Right. So talking to her about her experience with her ex, I felt like I suddenly was getting context for what had happened to me. And she felt the same way, but in the you know, the other way around. And so it actually ended up. Yeah, working out really well and by really well, Carmen means really, really well, so spoiler alert.
My my wife, my now wife is my ex's ex.
The woman Carmen was commiserating and comparing notes with is now Carmen's wife. They've been together seven years and married a little more than two.
My wife is amazing. Her name is Val. She's the best thing in the world.
I love her and every time I do anything, I go the National Book Award ceremony. I have like a really fancy interview. I go out of town for like a week and a half. Every time I'm like, if I were still dating her, this would be terrible.
And when I think about Val and how much I love her and like how how supportive and kind I look at her, I'll be like, do you like do you do you realize how bad this would be right now?
Like how pissed she'd be that I was I was you. Something happen to me. And I was like, yeah, that would be terrible. Carman's found someone she doesn't have to explain things to Foul already understands, and it's like a thing that like it's not like we were together, but certainly like a it's a weird perk.
But there's still the question of what readers will make of it all in the Dreamhouse is Carmens attempt to help build the archives she went looking for after she broke up with her ex. It's the kind of book that would have made her feel less alone. Deborah read stories in there, along with the other stories Carmen found buried in academic footnotes and news reports of old court cases. And of course, there's Carmen's own story.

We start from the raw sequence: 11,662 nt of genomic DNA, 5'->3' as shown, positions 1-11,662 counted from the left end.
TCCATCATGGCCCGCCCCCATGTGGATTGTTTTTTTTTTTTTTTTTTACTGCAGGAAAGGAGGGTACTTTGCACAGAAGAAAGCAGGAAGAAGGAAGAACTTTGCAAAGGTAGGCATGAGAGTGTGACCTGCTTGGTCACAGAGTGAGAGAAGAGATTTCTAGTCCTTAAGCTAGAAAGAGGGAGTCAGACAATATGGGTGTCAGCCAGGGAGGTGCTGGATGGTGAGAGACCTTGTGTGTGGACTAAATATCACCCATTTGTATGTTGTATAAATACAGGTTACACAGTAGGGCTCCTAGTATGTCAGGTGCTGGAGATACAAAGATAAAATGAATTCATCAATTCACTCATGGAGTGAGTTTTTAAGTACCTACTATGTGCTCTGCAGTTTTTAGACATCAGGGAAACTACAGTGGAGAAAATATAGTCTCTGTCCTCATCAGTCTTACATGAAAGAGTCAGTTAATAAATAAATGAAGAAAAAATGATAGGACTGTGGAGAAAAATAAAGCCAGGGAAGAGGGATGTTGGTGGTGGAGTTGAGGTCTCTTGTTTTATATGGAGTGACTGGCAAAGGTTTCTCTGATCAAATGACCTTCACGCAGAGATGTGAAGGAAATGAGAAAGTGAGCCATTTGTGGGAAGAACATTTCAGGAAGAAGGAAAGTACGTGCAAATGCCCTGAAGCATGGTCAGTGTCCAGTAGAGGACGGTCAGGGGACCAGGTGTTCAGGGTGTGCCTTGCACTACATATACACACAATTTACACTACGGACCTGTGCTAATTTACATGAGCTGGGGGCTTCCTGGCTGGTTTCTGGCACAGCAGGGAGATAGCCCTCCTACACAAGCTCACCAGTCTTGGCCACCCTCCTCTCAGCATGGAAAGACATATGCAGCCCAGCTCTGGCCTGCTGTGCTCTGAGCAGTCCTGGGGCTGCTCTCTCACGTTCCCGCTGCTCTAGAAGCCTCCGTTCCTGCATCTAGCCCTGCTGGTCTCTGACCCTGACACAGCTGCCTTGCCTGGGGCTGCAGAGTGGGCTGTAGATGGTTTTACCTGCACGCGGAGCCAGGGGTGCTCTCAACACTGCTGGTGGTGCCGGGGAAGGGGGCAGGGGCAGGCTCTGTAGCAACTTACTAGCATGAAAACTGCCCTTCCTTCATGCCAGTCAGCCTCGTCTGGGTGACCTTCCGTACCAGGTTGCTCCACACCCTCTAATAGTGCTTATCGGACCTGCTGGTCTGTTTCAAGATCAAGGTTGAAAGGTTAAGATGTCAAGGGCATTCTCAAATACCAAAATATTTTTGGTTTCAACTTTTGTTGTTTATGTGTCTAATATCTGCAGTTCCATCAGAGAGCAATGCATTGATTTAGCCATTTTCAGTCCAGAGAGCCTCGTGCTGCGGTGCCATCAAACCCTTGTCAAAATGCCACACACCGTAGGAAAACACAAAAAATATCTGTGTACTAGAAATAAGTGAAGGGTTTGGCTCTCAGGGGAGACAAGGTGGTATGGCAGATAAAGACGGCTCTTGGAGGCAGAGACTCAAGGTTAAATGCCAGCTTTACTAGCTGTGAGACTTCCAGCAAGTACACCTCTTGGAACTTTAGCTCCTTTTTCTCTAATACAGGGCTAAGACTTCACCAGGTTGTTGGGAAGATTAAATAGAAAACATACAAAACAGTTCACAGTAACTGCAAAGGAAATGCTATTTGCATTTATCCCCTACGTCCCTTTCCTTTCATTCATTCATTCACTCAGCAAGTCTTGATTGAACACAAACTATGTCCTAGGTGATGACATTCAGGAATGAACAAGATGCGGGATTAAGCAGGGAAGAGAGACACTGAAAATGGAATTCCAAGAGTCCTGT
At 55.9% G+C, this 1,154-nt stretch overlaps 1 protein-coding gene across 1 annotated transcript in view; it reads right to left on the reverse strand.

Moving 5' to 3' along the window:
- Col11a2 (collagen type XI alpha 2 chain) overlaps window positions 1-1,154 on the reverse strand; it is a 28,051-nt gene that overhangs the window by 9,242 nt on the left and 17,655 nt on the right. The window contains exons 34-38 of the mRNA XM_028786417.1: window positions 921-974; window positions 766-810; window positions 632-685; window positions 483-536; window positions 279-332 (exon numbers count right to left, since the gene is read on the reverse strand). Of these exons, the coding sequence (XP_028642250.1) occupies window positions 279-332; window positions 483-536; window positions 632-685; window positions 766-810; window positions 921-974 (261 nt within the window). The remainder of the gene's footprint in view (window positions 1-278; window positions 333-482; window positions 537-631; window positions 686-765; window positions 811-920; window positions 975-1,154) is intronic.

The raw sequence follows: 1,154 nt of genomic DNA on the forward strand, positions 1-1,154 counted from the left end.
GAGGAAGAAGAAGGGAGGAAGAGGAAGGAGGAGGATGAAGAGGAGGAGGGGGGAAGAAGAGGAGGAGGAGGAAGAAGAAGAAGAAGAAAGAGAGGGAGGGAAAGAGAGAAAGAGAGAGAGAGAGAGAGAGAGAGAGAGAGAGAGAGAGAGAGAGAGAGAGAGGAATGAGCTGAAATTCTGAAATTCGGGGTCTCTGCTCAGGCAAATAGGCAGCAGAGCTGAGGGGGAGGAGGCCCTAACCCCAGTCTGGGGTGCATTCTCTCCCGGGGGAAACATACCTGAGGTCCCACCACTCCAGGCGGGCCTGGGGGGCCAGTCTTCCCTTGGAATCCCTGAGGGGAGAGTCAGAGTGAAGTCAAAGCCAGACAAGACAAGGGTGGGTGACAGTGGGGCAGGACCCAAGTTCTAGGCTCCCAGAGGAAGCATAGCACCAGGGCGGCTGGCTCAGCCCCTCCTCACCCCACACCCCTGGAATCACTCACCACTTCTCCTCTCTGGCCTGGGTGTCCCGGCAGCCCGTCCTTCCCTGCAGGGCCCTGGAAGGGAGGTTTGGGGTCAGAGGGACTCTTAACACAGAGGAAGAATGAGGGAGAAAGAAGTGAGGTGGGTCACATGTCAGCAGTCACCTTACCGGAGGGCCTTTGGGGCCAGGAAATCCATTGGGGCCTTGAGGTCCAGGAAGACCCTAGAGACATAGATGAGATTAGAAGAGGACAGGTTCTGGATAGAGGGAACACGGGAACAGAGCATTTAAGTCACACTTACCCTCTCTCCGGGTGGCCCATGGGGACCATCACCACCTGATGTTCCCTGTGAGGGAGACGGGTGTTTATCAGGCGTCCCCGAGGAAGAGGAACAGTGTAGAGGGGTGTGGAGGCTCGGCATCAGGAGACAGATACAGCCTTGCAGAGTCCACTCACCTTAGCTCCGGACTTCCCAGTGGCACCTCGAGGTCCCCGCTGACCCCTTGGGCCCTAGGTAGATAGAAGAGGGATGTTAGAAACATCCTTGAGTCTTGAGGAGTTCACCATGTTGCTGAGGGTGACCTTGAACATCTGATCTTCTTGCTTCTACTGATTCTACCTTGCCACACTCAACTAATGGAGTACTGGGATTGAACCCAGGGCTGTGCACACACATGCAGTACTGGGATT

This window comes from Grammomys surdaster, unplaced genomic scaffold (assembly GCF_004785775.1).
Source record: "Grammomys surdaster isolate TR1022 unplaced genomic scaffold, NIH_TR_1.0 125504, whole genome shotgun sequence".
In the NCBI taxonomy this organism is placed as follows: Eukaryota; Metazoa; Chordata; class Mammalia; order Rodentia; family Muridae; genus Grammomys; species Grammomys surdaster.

What does it feel like to have this in front of you now to the other side of writing the book and to be thinking about putting it out in the world?
I mean, it's really scary. I would be lying if I said it wasn't scary. I if you asked me how I feel about it, I'm like, not great up. This book was really hard to write. I was really in a bad place working on it. And it's like I want to take it out in the world because I think it's important and I'm glad that I wrote it and I'm proud of it.
But I also am very tired. And the Taurus even started yet. Oh, I'm glad we got you before you know it.
So what I really, really, really do appreciate it. No problem.
Carmen's memoir In The Dreamhouse is out now. You can also read an excerpt at The Cut.
We're taking a little time off for the holidays, so we will see you in a few Tuesdays.
They. The cut on Tuesdays is produced by Sarah McVee and Kate Parkinson, Morgan, our senior producer, is Kimie Regular, were edited by Lynn Levy and Stella Bagby. Special thanks to Olivia Nat'l and Caroline NYTs, mixing it by Emma Mongar. Our music is by Emma Mongar, Hayley Shaw and Peter Leonard. Our theme song is Play It Right by Sylvan Esso. The Cut on Tuesdays is a production of Gimblett Media and the Cut.